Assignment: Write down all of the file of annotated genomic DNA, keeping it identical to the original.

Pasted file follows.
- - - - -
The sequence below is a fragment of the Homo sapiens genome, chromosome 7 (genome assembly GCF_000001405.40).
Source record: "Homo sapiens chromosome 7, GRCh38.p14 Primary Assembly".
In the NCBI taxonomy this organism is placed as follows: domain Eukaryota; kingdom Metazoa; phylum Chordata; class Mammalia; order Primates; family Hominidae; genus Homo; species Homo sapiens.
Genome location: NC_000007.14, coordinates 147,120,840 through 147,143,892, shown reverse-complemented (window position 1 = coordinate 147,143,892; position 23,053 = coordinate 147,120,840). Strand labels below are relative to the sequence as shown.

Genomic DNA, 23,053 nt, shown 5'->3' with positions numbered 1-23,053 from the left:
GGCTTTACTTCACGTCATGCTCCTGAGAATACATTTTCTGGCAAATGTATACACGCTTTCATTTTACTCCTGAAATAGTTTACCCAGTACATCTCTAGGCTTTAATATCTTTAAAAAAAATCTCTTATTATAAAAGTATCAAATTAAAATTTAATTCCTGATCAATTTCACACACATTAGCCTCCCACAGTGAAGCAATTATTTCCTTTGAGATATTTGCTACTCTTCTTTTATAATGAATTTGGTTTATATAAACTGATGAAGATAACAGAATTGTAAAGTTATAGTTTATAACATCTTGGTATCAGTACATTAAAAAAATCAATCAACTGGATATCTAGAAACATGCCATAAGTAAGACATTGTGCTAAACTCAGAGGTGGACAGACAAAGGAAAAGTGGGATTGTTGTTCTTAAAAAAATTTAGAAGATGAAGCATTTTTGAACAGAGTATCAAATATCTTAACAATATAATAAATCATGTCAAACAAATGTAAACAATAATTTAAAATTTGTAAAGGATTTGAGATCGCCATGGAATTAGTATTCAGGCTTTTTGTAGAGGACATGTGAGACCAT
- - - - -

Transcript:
The sequence below is a fragment of the Homo sapiens genome, chromosome 7 (genome assembly GCF_000001405.40).
Source record: "Homo sapiens chromosome 7, GRCh38.p14 Primary Assembly".
In the NCBI taxonomy this organism is placed as follows: domain Eukaryota; kingdom Metazoa; phylum Chordata; class Mammalia; order Primates; family Hominidae; genus Homo; species Homo sapiens.
Genome location: NC_000007.14, coordinates 147,120,840 through 147,143,892, shown reverse-complemented (window position 1 = coordinate 147,143,892; position 23,053 = coordinate 147,120,840). Strand labels below are relative to the sequence as shown.

Genomic DNA, 23,053 nt, shown 5'->3' with positions numbered 1-23,053 from the left:
GGCTTTACTTCACGTCATGCTCCTGAGAATACATTTTCTGGCAAATGTATACACGCTTTCATTTTACTCCTGAAATAGTTTACCCAGTACATCTCTAGGCTTTAATATCTTTAAAAAAAATCTCTTATTATAAAAGTATCAAATTAAAATTTAATTCCTGATCAATTTCACACACATTAGCCTCCCACAGTGAAGCAATTATTTCCTTTGAGATATTTGCTACTCTTCTTTTATAATGAATTTGGTTTATATAAACTGATGAAGATAACAGAATTGTAAAGTTATAGTTTATAACATCTTGGTATCAGTACATTAAAAAAATCAATCAACTGGATATCTAGAAACATGCCATAAGTAAGACATTGTGCTAAACTCAGAGGTGGACAGACAAAGGAAAAGTGGGATTGTTGTTCTTAAAAAAATTTAGAAGATGAAGCATTTTTGAACAGAGTATCAAATATCTTAACAATATAATAAATCATGTCAAACAAATGTAAACAATAATTTAAAATTTGTAAAGGATTTGAGATCGCCATGGAATTAGTATTCAGGCTTTTTGTAGAGGACATGTGAGACCAT